The research community shares many concerns about the current state of research culture. These common themes are set out in our new
townhalls report [PDF 2.8MB], which includes anonymised personal reflections from participants across the UK.
Among the many conversations I’ve been part of during these events, three themes have resonated with me.
The current ‘iceberg’ model of research doesn’t value teamwork
Research is a team effort. It involves joint-working between lab colleagues and collaborators, and building on the work of others.
Yet this model of research isn’t supported under the current system, where Principal Investigators are often forced to act as proxies for a joint endeavour. Assessment, promotion and publication systems are still built around the person at the tip of the iceberg, overlooking the many people hidden below the waterline.
This generates a hierarchy within the research community, and it can make technicians, professional services staff, postdocs and PhD students feel second class.
At the townhalls, participants called for better recognition of everyone’s contribution. One suggestion was that funders could clarify the different roles involved in delivering a research project during the grant assessment process, and subsequently work with organisations to make sure promotion pathways are in place to value the people occupying these roles.
We heard examples of how other organisations have made change happen. For example, the University of Dundee has broadened their annual review to celebrate the work of staff across the organisation, including those in professional services roles. This is a step towards rebuilding collegiality and the sense of shared purpose that has become increasingly scarce across the system.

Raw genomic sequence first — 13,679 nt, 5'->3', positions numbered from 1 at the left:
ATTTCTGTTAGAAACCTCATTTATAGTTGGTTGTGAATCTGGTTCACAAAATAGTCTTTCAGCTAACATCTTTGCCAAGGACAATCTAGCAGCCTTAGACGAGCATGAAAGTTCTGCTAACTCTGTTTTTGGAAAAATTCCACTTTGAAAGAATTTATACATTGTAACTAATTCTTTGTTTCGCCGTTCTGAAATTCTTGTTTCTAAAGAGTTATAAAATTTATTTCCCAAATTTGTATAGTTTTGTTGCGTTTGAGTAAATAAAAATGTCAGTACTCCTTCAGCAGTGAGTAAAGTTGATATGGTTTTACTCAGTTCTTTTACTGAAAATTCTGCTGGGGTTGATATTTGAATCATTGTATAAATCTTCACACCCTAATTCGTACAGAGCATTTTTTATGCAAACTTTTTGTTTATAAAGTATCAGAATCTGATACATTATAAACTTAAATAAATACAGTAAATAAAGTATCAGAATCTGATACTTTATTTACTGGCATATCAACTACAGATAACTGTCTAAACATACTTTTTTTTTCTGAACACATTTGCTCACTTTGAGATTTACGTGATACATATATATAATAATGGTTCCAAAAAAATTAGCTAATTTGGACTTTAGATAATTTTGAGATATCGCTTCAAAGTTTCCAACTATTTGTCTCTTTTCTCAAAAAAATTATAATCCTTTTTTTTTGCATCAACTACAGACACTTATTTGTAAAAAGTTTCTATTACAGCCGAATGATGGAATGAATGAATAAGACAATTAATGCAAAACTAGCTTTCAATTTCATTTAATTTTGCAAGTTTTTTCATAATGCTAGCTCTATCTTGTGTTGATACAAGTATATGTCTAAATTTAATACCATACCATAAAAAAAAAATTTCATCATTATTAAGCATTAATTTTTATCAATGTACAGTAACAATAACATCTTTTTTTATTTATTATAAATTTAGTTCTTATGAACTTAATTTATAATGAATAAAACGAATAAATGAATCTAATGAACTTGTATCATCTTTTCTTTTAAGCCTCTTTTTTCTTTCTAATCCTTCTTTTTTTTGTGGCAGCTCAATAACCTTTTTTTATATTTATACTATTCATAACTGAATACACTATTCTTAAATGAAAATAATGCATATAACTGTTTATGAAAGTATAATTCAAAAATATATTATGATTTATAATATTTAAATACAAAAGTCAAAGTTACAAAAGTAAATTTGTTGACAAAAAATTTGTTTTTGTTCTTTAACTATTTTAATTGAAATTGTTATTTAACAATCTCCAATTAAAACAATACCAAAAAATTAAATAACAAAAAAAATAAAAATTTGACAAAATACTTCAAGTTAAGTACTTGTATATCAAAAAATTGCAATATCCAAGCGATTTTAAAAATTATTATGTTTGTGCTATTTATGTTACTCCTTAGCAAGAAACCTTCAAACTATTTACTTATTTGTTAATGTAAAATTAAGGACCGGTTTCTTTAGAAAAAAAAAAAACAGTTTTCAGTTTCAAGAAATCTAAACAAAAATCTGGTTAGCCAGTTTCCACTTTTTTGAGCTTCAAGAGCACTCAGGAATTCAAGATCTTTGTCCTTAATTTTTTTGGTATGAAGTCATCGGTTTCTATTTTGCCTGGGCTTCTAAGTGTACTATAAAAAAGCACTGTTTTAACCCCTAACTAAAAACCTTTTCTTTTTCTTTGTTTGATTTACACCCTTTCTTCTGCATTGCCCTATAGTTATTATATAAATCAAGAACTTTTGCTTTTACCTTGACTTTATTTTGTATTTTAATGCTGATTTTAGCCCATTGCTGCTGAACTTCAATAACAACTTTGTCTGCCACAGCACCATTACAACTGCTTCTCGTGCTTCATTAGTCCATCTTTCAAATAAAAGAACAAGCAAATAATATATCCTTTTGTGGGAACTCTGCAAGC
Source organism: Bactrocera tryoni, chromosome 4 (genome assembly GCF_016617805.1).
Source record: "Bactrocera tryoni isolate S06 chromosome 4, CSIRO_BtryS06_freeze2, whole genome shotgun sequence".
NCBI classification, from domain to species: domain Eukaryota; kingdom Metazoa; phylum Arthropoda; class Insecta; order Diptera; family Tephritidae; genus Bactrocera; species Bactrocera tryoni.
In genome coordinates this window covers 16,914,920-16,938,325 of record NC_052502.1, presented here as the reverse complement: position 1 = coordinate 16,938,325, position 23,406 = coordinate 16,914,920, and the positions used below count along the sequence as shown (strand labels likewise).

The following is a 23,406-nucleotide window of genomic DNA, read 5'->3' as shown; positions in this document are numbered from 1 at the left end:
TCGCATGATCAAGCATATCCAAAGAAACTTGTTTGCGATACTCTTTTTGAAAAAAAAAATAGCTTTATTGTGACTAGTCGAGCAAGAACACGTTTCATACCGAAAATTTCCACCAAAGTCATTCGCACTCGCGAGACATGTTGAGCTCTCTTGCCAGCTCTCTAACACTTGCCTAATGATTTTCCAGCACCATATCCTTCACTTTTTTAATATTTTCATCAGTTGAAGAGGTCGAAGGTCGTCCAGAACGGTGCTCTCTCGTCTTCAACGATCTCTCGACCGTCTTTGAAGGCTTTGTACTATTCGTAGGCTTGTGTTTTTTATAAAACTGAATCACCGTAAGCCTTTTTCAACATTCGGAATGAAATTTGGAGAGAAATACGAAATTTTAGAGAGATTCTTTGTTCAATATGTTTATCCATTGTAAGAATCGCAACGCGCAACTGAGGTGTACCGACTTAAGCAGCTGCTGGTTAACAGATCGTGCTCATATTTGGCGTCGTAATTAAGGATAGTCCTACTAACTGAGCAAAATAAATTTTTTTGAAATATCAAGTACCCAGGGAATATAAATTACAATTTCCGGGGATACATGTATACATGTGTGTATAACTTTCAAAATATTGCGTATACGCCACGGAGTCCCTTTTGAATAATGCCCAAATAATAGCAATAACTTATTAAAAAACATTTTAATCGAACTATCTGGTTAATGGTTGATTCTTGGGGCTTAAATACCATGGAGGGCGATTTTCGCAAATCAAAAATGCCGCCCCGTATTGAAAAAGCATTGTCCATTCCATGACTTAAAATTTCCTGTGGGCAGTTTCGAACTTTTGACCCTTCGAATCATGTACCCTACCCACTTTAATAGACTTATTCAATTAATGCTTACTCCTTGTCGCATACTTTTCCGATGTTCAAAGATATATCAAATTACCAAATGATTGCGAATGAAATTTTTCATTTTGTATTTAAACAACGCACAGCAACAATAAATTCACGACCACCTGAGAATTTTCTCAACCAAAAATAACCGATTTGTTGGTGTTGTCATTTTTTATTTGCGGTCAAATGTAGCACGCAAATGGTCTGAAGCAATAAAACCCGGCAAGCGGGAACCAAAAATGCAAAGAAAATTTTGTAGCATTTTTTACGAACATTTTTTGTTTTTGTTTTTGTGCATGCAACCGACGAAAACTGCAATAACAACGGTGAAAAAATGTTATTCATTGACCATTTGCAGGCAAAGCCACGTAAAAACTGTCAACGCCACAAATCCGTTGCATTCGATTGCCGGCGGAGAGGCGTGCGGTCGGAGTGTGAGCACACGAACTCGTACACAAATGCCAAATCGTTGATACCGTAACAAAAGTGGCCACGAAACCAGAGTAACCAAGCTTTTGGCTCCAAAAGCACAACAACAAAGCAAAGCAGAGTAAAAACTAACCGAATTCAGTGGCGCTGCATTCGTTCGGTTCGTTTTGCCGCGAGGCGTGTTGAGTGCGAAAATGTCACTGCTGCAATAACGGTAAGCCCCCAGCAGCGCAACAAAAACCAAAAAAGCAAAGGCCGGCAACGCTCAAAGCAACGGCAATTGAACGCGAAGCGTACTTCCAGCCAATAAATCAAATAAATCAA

Funders must build greater trust with organisations
We heard about the need for funders to work in better partnership with organisations.
Discussion repeatedly turned to the introduction of Wellcome’s bullying and harassment policy. Participants called for funders to be receptive to the real-world impact of their policies. Successfully tackling behaviours such as bullying and harassment must be a joint effort between funders and the employing organisation, so that poor practice isn’t hidden.
Achieving sustained changes to research culture will need to be collaborative rather than coercive.
The energy it takes to be a good leader isn’t being rewarded
Good leadership and management are key to building a better research culture, and yet it’s not always necessary for researchers to demonstrate these skills to get funding or get promoted. Participants suggested that funding criteria should include developing and implementing management skills.
Participants also called for new ways to get management and leadership skills to ‘stick’, once they’ve been learned. We heard about the value of learning in cohorts, where individuals can see different styles of management being used by colleagues around them.
There are many examples of initiatives which aim to build future research leaders, including the Newcastle University Academic Track (NUAcT) Fellowship scheme. This programme provides early career researchers with the stability and freedom to develop their training and build broader leadership skills, supported by an experienced mentor and dedicated staff.